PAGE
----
• Military and security needs major driver of technological evolution, especially of Five Horsemen (nano, bio, robotics, ICT, cogsci)
    • Military and security competence heavily dependent on society’s technological competence (US v. BRIC v. EU)
  • Complex Issues at Many Scales
    • Struggle for long term cultural dominance, with technological competence a major factor (China versus US)
    • All assumptions become radically contingent
      • Psychological and individual: are we redesigning the human as an industrial-mil/sec strategy?
      • Governance: are we redesigning society as an industrial-mil/sec strategy?
      • Institutional: roles of different institutions shifting rapidly and unpredictably
  • Some Ways Forward
    • Technology analysis: policy response matrix
    • Technical CSR: Industrial Ecology
    • Take charge of sustainability dialog for your firm
      • Unlike activists, you can’t afford to ignore your portfolio of obligations
      • You need to manage technological change: not just for firm, but for society as well
  • Technical CSR
    • Themes:
      • Must try to understand lifecycle (easy for material in specific use; harder for complex product; harder for service – what is the “lifecycle” of the Net?)
      • Must include not just environmental, but social dimensions
      • Serious normative issues: who gets to define what is to be sustained, what social values to prioritize?
    • Services much harder to design, evaluate implications, than products
      • Where is boundary between product, service, and earth system (e.g., jet airplane, a product, enables tourism, a service, which is part of broader system of global travel including impacts on previously unreachable environments, airplane as disease vector, etc.)
  • Information Infrastructure Boundary Issues
  • Changing Dimensions of Work Manufacturing Paradigm Flexible, virtual time and space TIME/SPACE Defined, clock time Dedicated, co-located PLACE Non-place based, individual choice Full-time employment EMPLOYMENT Self-employed, full spectrum of relations to firm Fixed, impermeable LIFE BOUNDRIES (e.g., family/work) Porous, constantly shifting MODEL OF FIRM Evolving network within globalization networks Stable, fixed institution Knowledge production, defined by intranets Firm Facility-based, physical production SKILLS Dynamic, complex, individualized, unstable Stable, clearly defined Knowledge Economy Paradigm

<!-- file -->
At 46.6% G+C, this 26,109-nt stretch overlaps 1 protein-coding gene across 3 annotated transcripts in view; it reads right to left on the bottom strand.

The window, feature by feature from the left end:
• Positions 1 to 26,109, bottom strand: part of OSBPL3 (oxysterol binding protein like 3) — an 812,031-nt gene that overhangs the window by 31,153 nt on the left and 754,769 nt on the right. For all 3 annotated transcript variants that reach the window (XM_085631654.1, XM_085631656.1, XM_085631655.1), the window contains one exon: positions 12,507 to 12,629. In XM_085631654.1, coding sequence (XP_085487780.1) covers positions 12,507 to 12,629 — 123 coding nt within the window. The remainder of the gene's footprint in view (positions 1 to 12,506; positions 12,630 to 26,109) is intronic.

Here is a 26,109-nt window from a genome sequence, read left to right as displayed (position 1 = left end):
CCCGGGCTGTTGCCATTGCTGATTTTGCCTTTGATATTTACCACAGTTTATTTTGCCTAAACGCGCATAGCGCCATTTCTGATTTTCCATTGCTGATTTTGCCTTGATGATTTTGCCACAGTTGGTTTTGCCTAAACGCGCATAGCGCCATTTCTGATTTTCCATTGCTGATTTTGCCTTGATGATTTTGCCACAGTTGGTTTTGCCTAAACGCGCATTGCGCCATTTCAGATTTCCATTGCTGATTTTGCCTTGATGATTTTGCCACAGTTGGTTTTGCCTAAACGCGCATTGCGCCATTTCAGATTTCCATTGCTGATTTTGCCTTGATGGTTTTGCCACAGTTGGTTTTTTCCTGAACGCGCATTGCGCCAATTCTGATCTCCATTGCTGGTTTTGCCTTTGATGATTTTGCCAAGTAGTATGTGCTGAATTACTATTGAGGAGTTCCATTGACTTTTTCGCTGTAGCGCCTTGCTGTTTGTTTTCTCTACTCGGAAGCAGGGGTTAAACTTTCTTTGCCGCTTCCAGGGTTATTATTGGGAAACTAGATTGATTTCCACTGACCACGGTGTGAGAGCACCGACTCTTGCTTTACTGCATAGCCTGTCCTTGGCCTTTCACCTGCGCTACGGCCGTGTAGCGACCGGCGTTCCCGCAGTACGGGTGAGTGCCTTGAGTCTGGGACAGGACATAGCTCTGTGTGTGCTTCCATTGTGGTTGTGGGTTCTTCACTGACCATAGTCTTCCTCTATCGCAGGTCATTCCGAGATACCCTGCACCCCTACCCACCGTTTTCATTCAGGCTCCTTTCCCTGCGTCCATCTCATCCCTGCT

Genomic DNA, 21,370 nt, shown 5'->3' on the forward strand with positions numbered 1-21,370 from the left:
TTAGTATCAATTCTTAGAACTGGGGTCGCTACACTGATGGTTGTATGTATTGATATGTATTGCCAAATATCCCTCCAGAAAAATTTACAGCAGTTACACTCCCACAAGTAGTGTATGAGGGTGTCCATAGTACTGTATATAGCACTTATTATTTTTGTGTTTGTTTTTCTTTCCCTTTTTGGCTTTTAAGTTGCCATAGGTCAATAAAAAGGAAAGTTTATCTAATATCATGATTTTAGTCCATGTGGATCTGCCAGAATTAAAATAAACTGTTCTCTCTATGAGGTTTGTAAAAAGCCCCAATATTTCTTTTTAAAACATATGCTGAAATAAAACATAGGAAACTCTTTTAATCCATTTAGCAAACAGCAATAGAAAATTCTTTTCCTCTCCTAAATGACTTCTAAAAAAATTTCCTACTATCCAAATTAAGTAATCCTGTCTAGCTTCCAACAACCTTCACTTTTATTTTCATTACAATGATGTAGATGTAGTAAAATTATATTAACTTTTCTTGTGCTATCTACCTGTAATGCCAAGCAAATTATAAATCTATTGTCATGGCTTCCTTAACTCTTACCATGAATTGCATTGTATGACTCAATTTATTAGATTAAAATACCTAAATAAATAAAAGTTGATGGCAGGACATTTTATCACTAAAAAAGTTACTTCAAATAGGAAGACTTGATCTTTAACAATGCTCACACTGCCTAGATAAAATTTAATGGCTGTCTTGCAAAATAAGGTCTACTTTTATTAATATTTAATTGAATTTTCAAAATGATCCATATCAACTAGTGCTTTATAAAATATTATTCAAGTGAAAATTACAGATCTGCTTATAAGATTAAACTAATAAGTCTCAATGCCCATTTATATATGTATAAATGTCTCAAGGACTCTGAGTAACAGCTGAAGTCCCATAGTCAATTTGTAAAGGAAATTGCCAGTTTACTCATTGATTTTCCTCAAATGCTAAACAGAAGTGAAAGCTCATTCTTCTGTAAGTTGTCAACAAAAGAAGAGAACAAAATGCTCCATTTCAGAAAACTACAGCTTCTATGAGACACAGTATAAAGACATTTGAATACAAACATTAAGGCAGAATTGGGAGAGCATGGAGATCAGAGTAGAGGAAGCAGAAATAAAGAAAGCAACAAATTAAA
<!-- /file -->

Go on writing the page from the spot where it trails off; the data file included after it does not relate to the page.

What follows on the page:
• Policy Response Matrix: Cyborg Insects Policy Response Technology Level Goals and Effects Policy Response Level I: Military effectiveness Reduce collateral damage and increase operational efficiency in counterinsurgency operations Goals and technology align; therefore adopt technology Level II: Security effectiveness Protect civilian populations from terrorists and, through mission creep, criminals Implement technology, but technology alone may not lead to achievement of stated goal Level III: Social and cultural effects Ensure orderly society; likely to reduce privacy and enable “soft” or “hard” totalitarian state; shift of power to technologically rich organizations (e.g., private firms). Optimistic goals likely to be undercut as those in power adopt cybersect technology to their own ends; Level I and Level III implications potentially in fundamental conflict
  • “ He, only, merits freedom and existence Who wins them every day anew.” (Goethe, 1833, Faust , lines 11,575-76)